[ This article was first published in the February/March, 2007, issue of
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Dave Haldiman, of Madison, Wisconsin, writes:
What suggestions can I tell to the art director for providing image files specifically for video, that will avoid the pixelation problem? Is there a filter that will smooth edges of graphics and text, without blurring them?
Larry replies: Still images cause more problems for Final Cut users than any other subject, except for system setup.
Keep in mind that video, unlike PhotoShop is EXTREMELY low resolution. Also, pixelization will be accentuated when displaying the videos on an LCD monitor at more than 100% size and viewing the monitor up close.
Rule #1: All video is bitmapped at a fixed size and resolution. This means, by definition, all images are composed of small rectangular pixels. Any edges that are not perfectly horizontal or vertical will always show stair-stepping.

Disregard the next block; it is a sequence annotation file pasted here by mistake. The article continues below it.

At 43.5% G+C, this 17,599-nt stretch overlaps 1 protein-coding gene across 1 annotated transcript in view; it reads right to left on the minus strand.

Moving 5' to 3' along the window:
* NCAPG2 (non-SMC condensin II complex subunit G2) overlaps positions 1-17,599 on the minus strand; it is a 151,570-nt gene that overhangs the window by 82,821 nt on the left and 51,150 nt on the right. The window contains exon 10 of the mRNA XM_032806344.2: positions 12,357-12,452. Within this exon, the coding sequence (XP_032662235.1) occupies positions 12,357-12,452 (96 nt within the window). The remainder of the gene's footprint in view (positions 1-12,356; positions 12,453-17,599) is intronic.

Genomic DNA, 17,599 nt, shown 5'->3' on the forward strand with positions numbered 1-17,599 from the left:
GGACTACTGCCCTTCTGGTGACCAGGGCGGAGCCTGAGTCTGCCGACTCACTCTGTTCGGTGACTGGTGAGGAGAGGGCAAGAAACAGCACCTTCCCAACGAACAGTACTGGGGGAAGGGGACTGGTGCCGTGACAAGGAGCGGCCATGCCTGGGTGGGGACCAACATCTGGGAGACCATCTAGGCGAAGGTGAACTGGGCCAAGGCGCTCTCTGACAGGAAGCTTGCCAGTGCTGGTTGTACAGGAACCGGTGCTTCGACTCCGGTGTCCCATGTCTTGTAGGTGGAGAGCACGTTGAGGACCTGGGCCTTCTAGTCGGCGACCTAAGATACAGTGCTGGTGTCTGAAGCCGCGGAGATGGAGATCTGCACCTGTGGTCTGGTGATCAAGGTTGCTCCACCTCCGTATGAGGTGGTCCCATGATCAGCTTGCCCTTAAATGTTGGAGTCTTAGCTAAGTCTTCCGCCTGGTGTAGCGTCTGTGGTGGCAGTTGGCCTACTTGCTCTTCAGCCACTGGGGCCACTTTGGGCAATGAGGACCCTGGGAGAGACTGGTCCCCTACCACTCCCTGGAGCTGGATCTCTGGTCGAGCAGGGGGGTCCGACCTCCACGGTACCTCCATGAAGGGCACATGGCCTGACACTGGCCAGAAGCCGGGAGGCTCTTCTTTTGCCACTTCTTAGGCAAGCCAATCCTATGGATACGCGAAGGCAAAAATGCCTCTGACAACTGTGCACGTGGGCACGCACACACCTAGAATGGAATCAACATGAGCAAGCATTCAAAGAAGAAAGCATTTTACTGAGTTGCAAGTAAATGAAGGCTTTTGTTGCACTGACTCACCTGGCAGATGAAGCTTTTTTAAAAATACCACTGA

Because video is fixed in resolution, all you are doing when displaying video to a larger screen is making the pixels bigger — and, thereby accentuating the pixelization. The worst thing you can do is look closely at video displayed on a large monitor.
Here are things to avoid for your text and images:
Also, because video is a fixed size, if you zoom an image, all you are doing is making the pixels bigger. There is NO anti-aliasing in video. Therefore, you are simply aggravating your pixelization.
Remember, it is NOT the dpi of the image — unlike print — it is the total pixels across by the total pixels down. If you want to zoom a 4:3 NTSC image, create it at 1800 x 1350 x 72 and you’ll be able to zoom it by 2.5x.
Video is best at showing motion and emotion. For this reason, keep your graphics moving and people won’t notice the stairstepping so much.
Here’s an article that goes into a lot more detail:
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